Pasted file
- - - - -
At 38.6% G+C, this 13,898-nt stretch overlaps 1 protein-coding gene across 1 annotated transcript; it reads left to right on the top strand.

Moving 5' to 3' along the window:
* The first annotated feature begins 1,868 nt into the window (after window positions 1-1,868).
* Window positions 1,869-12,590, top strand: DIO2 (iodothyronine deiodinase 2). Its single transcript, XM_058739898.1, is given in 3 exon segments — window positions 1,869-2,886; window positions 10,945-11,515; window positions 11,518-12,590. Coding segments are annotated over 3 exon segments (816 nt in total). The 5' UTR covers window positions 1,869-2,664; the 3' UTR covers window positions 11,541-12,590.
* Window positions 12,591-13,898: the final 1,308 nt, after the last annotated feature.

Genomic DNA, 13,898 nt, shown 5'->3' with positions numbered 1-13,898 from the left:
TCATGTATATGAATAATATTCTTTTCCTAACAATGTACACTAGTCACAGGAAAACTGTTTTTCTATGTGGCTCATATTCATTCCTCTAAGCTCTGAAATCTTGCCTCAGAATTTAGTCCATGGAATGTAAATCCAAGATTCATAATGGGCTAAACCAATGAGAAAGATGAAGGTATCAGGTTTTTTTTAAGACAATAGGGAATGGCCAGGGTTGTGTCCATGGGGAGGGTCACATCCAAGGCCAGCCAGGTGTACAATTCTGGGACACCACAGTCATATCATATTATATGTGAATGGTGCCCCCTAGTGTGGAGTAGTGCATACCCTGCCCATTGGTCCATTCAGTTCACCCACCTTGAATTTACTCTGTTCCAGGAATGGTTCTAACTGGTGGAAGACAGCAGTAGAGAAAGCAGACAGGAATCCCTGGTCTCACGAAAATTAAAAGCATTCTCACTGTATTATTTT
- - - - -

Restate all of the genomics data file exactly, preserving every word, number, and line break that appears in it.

At 38.6% G+C, this 13,898-nt stretch overlaps 1 protein-coding gene across 1 annotated transcript; it reads left to right on the top strand.

Moving 5' to 3' along the window:
* The first annotated feature begins 1,868 nt into the window (after window positions 1-1,868).
* Window positions 1,869-12,590, top strand: DIO2 (iodothyronine deiodinase 2). Its single transcript, XM_058739898.1, is given in 3 exon segments — window positions 1,869-2,886; window positions 10,945-11,515; window positions 11,518-12,590. Coding segments are annotated over 3 exon segments (816 nt in total). The 5' UTR covers window positions 1,869-2,664; the 3' UTR covers window positions 11,541-12,590.
* Window positions 12,591-13,898: the final 1,308 nt, after the last annotated feature.

Genomic DNA, 13,898 nt, shown 5'->3' with positions numbered 1-13,898 from the left:
TCATGTATATGAATAATATTCTTTTCCTAACAATGTACACTAGTCACAGGAAAACTGTTTTTCTATGTGGCTCATATTCATTCCTCTAAGCTCTGAAATCTTGCCTCAGAATTTAGTCCATGGAATGTAAATCCAAGATTCATAATGGGCTAAACCAATGAGAAAGATGAAGGTATCAGGTTTTTTTTAAGACAATAGGGAATGGCCAGGGTTGTGTCCATGGGGAGGGTCACATCCAAGGCCAGCCAGGTGTACAATTCTGGGACACCACAGTCATATCATATTATATGTGAATGGTGCCCCCTAGTGTGGAGTAGTGCATACCCTGCCCATTGGTCCATTCAGTTCACCCACCTTGAATTTACTCTGTTCCAGGAATGGTTCTAACTGGTGGAAGACAGCAGTAGAGAAAGCAGACAGGAATCCCTGGTCTCACGAAAATTAAAAGCATTCTCACTGTATTATTTT